Definitely I want my profiles to be something where if you met me in person and you had seen my Twitter or my Instagram, you'd recognize that I love sharing results of new studies as much as I love sharing silly cat videos. Yeah, I am who I am both online and not, and a lot of that is important when you're building your brand, trying to figure out what your key interests are and, like you had mentioned, just making sure that it's really something that comes naturally to you, that is truly of interest to you.

Gary: Yeah. David, where do you draw the line with what you share? Because I struggle with that. In 2016, during the election, I quit Facebook. I had been on Facebook for 8 years. It really was probably one of my most beloved activities. That's embarrassing to admit, but I loved Facebook. I felt like I connected with people from lots of different stages of my life, back from elementary school all the way through training, and it was nice to connect with people, but at some point, I felt overexposed. I felt like, patients can possibly view this. If they're a friend of someone who's a friend of mine, they're going to be able to look at my profile.

I actually had some criticism from some optometrists because I posted something like, I think I said something along the lines of, "Twenty of the past 34 hours I've been operating," or something like that because I just had two marathon surgery days, basically went home and slept and came back and just operated, just to kind of finish up the year. The comment, which was probably a helpful comment was, "If someone had a bad outcome and that thing you posted on Facebook, it sort of says you were fatigued, and maybe you should not have been operating," almost like a pilot needs a certain amount of time of rest.

I felt like I was a little bit under the microscope of, if I post the wrong thing and someone is either offended by it, doesn't get the joke, thinks that I should be doing something else when I'm doing whatever I am doing, I don't know. Do you guys...David, do you feel that pressure and of like, "Should I post this, or should I keep this private?"

David: Yes, I've thought about that a lot. There are definitely things you need to stay away from. Number one is HIPAA. HIPAA compliance, that is a major minefield in social media, and if you post anything patient related without any consent, any patient identifiers, you're really putting yourself and your license and your career at risk, so that's number one.

Number two, I think a lot about my children…their future, how's it going to be impacted by what I share about them now? So, I'm really careful in that regard. Then three, when I post anything, it's your digital footprint, I think you mentioned that last podcast with us, and I thought that was just really great words of wisdom, anything you post online now, it's just permanent on the record and whether you like it or not, it's cached away somewhere on some hard drive.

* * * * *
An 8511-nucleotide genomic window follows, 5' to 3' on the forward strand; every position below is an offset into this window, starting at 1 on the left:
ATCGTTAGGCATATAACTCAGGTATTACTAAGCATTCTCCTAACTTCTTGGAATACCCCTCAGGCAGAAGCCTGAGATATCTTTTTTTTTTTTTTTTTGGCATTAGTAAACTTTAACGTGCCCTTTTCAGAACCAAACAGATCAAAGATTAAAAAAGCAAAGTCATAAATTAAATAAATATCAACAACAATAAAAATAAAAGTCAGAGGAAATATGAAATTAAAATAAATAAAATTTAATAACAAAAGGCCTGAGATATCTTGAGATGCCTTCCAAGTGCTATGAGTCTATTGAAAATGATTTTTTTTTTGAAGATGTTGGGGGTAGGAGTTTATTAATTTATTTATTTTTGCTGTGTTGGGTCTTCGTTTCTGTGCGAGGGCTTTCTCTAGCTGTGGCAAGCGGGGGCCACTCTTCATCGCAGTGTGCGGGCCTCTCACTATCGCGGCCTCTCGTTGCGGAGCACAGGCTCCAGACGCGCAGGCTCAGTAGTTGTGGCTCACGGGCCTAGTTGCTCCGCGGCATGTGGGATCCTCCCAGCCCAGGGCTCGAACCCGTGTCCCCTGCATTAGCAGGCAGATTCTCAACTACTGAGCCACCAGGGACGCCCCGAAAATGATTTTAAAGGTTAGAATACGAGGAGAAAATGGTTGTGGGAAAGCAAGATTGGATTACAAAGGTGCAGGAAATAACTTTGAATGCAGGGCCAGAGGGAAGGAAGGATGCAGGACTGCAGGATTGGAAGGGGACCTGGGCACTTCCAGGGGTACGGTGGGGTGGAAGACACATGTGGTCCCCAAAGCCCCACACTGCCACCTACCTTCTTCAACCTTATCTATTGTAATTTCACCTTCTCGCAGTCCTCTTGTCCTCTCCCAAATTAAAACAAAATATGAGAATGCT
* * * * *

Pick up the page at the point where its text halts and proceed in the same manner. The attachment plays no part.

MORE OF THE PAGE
You just have to be so thoughtful about what you're posting, the context of your posting, who's in it, and what you're saying. I actually quit Instagram right as I started my third year, because I was going on the job hunt and the fellowship trail, and I didn't want anyone to jump to any conclusions about what I was doing. I just wanted to make my own decisions and not have them be swayed or influenced by what people were looking at my Instagram profile about. Then when COVID hit, I just jumped back into it.

Gary: Yeah. My daughter is a freshman, just finished her freshman year at Furman University. My son is going through the college hunt right now, he's a rising senior. He is not involved with social media at all, which, that's fantastic, it's fine, but one of the things that college admissions, the first thing they do is they pull up your Instagram, your Snapchat, your Facebook, and all your social media, and they look to see and get a sense of what kind of a person you are. We're living in an age when our grandchildren will be able to Google us. That's weird, and it won't be Google, it'll be whatever the search engine is at that time. Maybe it will be Google, I don't know.

Switching gears from social media, because I think we could talk about social media a lot. I am not an expert. You can follow me if you want. My Twitter handle is @cataractMD. I try to stay in a couple of lanes. One lane is obviously cataract- and ophthalmology-related things with residents and sort of mentorship and other interesting inventions in ophthalmology.

The second thing is Rex Chapman videos. Rex Chapman was a UK basketball star and NBA star, and he posts the funniest videos, so I love Rex Chapman videos, and basically cat videos. That's pretty much it. So, if you are a fan of any of those three things, I think you'll find some value in what I do, otherwise it's total garbage. So, let's talk a little bit about really building your brand with industry.

I'm sure you all have had...you've had an interesting window to observe ophthalmology. You see the meetings, and I'm sure you see the magazines that come on a monthly basis, the articles and the journals, all these things, webinars, and you see what we call key opinion leaders, and they sort of have these curated brands. When I say Warren Hill, what do you think of? Probably IOL calculations. When you think of Ike Ahmed, Cherie, you probably think glaucoma, right? Dr. Glaucomflecken, I think of someone who's hilarious. Bill Trattler, cross-linking and keratoconus. Now all of these people do more than the thing I just said, but it's interesting that they've all found a lane where it's mentally very easy for me when I think of, "OK. Who's like the top couple of glaucoma people?" Ike, Malik Kahook, Nathan Radcliffe, boom. It's like easy to think of.